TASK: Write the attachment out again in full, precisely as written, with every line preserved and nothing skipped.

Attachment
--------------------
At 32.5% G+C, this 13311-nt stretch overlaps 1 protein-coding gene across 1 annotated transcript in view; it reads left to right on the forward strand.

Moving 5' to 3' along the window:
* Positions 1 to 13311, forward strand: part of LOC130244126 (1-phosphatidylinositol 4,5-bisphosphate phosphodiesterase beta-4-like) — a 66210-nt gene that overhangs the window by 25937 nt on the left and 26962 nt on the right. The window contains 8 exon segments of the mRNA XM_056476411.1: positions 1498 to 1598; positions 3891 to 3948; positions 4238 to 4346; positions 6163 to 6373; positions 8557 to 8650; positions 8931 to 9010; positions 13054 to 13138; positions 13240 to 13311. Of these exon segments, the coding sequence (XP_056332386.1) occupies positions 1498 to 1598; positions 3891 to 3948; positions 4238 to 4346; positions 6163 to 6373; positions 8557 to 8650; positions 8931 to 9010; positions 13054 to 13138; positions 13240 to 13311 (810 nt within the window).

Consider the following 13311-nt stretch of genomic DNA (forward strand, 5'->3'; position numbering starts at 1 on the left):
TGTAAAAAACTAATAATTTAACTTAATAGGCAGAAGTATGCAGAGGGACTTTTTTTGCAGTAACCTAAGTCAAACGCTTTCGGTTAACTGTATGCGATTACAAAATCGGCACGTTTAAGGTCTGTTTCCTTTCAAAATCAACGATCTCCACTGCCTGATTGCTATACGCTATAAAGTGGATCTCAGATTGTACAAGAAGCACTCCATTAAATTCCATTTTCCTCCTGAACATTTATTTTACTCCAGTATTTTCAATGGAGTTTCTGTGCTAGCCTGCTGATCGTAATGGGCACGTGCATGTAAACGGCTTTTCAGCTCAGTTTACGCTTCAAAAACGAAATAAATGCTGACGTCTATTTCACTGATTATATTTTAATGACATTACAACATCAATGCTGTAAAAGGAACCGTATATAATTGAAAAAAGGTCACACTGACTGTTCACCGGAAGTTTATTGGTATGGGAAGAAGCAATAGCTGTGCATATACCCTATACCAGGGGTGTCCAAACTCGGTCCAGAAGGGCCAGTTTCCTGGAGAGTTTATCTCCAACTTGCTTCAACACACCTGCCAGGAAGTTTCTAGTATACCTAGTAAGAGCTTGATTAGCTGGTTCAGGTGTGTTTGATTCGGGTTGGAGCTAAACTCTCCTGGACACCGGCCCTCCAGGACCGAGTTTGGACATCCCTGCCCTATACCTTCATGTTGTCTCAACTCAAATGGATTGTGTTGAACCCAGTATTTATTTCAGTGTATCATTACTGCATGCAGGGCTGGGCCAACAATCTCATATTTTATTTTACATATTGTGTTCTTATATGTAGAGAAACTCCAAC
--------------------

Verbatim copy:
At 32.5% G+C, this 13311-nt stretch overlaps 1 protein-coding gene across 1 annotated transcript in view; it reads left to right on the forward strand.

Moving 5' to 3' along the window:
* Positions 1 to 13311, forward strand: part of LOC130244126 (1-phosphatidylinositol 4,5-bisphosphate phosphodiesterase beta-4-like) — a 66210-nt gene that overhangs the window by 25937 nt on the left and 26962 nt on the right. The window contains 8 exon segments of the mRNA XM_056476411.1: positions 1498 to 1598; positions 3891 to 3948; positions 4238 to 4346; positions 6163 to 6373; positions 8557 to 8650; positions 8931 to 9010; positions 13054 to 13138; positions 13240 to 13311. Of these exon segments, the coding sequence (XP_056332386.1) occupies positions 1498 to 1598; positions 3891 to 3948; positions 4238 to 4346; positions 6163 to 6373; positions 8557 to 8650; positions 8931 to 9010; positions 13054 to 13138; positions 13240 to 13311 (810 nt within the window).

Consider the following 13311-nt stretch of genomic DNA (forward strand, 5'->3'; position numbering starts at 1 on the left):
TGTAAAAAACTAATAATTTAACTTAATAGGCAGAAGTATGCAGAGGGACTTTTTTTGCAGTAACCTAAGTCAAACGCTTTCGGTTAACTGTATGCGATTACAAAATCGGCACGTTTAAGGTCTGTTTCCTTTCAAAATCAACGATCTCCACTGCCTGATTGCTATACGCTATAAAGTGGATCTCAGATTGTACAAGAAGCACTCCATTAAATTCCATTTTCCTCCTGAACATTTATTTTACTCCAGTATTTTCAATGGAGTTTCTGTGCTAGCCTGCTGATCGTAATGGGCACGTGCATGTAAACGGCTTTTCAGCTCAGTTTACGCTTCAAAAACGAAATAAATGCTGACGTCTATTTCACTGATTATATTTTAATGACATTACAACATCAATGCTGTAAAAGGAACCGTATATAATTGAAAAAAGGTCACACTGACTGTTCACCGGAAGTTTATTGGTATGGGAAGAAGCAATAGCTGTGCATATACCCTATACCAGGGGTGTCCAAACTCGGTCCAGAAGGGCCAGTTTCCTGGAGAGTTTATCTCCAACTTGCTTCAACACACCTGCCAGGAAGTTTCTAGTATACCTAGTAAGAGCTTGATTAGCTGGTTCAGGTGTGTTTGATTCGGGTTGGAGCTAAACTCTCCTGGACACCGGCCCTCCAGGACCGAGTTTGGACATCCCTGCCCTATACCTTCATGTTGTCTCAACTCAAATGGATTGTGTTGAACCCAGTATTTATTTCAGTGTATCATTACTGCATGCAGGGCTGGGCCAACAATCTCATATTTTATTTTACATATTGTGTTCTTATATGTAGAGAAACTCCAAC